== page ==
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PCBs in the Last Frontier

A Case Study on the Scientific Method



Author:

Michael Tessmer
Chemistry Department
Southwestern College
mtessmer@sckans.edu

Abstract:

This interrupted case study is based on current research involving the global transport of polychlorinated biphenyls (PCBs). Students are asked to propose several hypotheses and experiments in an attempt to determine how PCBs are transferred globally. As the case unfolds, it becomes clear that the transport mechanism is more complicated than scientists first thought. The case requires minimal background knowledge and is suitable for major and non-major courses in biology, chemistry, and environmental science.

Objectives:
  • Help students review the scientific method.
  • Teach students how to better state hypotheses.
  • Encourage students to design experiments that test a hypothesis.
  • Introduce students to the scientific literature with a relatively easy-to-read article.
Keywords: Experimental design; PCB; polychlorinated biphenyl; bioaccumulation; persistent pollutants; sockeye salmon; Alaska
Topical Area: Scientific method
Educational Level: High school, Undergraduate lower division
Formats: PDF
Type/Method: Interrupted; Journal Article
Language: English
Subject Headings: Biology (General)   Chemistry (General)   Analytical Chemistry   Environmental Science   Atmospheric Science   Earth Science  
Date Posted: 06/16/05
Date Modified: N/A
Copyright: Copyright held by the National Center for Case Study Teaching in Science, University at Buffalo, State University of New York. Please see our usage guidelines, which outline our policy concerning permissible reproduction of this work.

Teaching Notes


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Answer Key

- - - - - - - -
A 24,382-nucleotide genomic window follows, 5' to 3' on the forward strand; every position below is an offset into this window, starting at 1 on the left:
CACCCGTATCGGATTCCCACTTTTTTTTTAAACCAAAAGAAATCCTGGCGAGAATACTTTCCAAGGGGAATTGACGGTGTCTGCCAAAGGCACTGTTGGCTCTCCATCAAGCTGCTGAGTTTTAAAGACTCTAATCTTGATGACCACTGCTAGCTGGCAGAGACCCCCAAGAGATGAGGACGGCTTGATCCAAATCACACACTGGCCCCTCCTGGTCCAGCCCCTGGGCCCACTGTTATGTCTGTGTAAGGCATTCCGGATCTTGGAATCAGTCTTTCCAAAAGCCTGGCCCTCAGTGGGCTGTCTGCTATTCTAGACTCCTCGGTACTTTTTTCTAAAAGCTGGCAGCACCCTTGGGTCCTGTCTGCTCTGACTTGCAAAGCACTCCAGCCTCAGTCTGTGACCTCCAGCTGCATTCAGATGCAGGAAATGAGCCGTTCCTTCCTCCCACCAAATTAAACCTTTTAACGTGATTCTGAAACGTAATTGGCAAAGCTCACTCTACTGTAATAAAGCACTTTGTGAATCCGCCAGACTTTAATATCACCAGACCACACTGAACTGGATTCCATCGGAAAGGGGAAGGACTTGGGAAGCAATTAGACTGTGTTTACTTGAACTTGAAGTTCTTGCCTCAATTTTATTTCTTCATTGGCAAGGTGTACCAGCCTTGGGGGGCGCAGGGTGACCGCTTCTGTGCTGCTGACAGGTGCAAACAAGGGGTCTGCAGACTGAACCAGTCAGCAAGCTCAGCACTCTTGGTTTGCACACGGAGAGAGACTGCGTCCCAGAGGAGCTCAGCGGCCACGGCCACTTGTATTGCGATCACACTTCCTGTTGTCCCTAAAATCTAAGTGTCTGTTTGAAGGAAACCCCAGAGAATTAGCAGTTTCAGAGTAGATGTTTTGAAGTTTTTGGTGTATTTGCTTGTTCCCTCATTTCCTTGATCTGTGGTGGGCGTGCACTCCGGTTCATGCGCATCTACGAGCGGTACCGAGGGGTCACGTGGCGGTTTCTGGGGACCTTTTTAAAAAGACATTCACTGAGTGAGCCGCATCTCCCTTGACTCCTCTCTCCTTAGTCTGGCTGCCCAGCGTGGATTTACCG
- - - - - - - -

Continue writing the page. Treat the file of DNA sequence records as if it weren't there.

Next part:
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I found this case to be a very effective way to teach the Scientific Method to a group of non-major biology students. This is the first case I have taught since attending a Chautauqua Short Course this past summer with Kipp Herreid, and it worked extremely well. I asked the 23 students to self-select themselves into groups of 3 or 4 and then worked through the case with class discussion following each of Parts I–III. We did not have enough time to complete part IV in the 50 minute time frame.

I found that the case questions yielded some interesting and creative solutions. In many cases it offered up a springboard for discussion of local migration and PCB contamination issues. Students also asked about PCB contamination in Great Lakes Fish and other pertinent topics. This is one of the many topics that will be addressed throughout the semester.

Rather than use the last few minutes of class on Part IV (though it seems a valuable thing to do), we discussed the advantages and shortfalls of the Scientific Method. Learning the Scientific Method through case participation will likely help the students complete future labs, for which they will need to construct hypotheses, design experiments, etc.

I found the referenced Nature (2003) article to be helpful and did not use any additional resources in class given the time constraint.


Margit Brazda Poirier
Department of Biology
Monroe Community College
Rochester, NY
mpoirier@monroecc.edu
9/22/2005

I found this case to be a very effective way to teach the Scientific Method to a group of major, non-major biology and Environmental science students. After a brief presentation on "What is Science?" and scientific method, I divided them into groups of 3 and 4 students. All the feedback was positive and the students really enjoyed this case study. The only modification (more like addition) I did was that I required them to type a one-page reflection paper on how what we did in class is an example of science in action. Just like the previous commentator, we also discussed the advantages and shortfalls of the Scientific Method.


Zia Nisani
Biological & Environmental Sciences
Antelope Valley College
Lancaster, CA
znisani@avc.edu
2/8/2017



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